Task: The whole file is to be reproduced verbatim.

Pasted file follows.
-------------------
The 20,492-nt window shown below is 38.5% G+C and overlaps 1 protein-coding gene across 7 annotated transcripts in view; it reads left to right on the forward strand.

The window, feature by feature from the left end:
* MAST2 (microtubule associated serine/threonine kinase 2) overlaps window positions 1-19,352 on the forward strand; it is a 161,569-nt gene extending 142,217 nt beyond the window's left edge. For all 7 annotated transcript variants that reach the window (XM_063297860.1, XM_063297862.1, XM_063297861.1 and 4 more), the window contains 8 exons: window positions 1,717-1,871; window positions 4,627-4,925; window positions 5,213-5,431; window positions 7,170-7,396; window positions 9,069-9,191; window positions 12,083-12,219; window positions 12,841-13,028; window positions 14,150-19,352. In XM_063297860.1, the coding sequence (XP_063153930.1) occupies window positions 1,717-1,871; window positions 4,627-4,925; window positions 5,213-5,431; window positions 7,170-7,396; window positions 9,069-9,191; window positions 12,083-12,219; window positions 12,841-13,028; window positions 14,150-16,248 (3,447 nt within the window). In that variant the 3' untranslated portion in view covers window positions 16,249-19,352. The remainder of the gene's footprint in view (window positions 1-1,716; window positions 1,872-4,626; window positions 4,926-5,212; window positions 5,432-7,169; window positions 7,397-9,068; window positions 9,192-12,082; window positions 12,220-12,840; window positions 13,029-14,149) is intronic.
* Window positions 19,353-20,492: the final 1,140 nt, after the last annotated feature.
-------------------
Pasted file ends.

The 20,492-nt window shown below is 38.5% G+C and overlaps 1 protein-coding gene across 7 annotated transcripts in view; it reads left to right on the forward strand.

The window, feature by feature from the left end:
* MAST2 (microtubule associated serine/threonine kinase 2) overlaps window positions 1-19,352 on the forward strand; it is a 161,569-nt gene extending 142,217 nt beyond the window's left edge. For all 7 annotated transcript variants that reach the window (XM_063297860.1, XM_063297862.1, XM_063297861.1 and 4 more), the window contains 8 exons: window positions 1,717-1,871; window positions 4,627-4,925; window positions 5,213-5,431; window positions 7,170-7,396; window positions 9,069-9,191; window positions 12,083-12,219; window positions 12,841-13,028; window positions 14,150-19,352. In XM_063297860.1, the coding sequence (XP_063153930.1) occupies window positions 1,717-1,871; window positions 4,627-4,925; window positions 5,213-5,431; window positions 7,170-7,396; window positions 9,069-9,191; window positions 12,083-12,219; window positions 12,841-13,028; window positions 14,150-16,248 (3,447 nt within the window). In that variant the 3' untranslated portion in view covers window positions 16,249-19,352. The remainder of the gene's footprint in view (window positions 1-1,716; window positions 1,872-4,626; window positions 4,926-5,212; window positions 5,432-7,169; window positions 7,397-9,068; window positions 9,192-12,082; window positions 12,220-12,840; window positions 13,029-14,149) is intronic.
* Window positions 19,353-20,492: the final 1,140 nt, after the last annotated feature.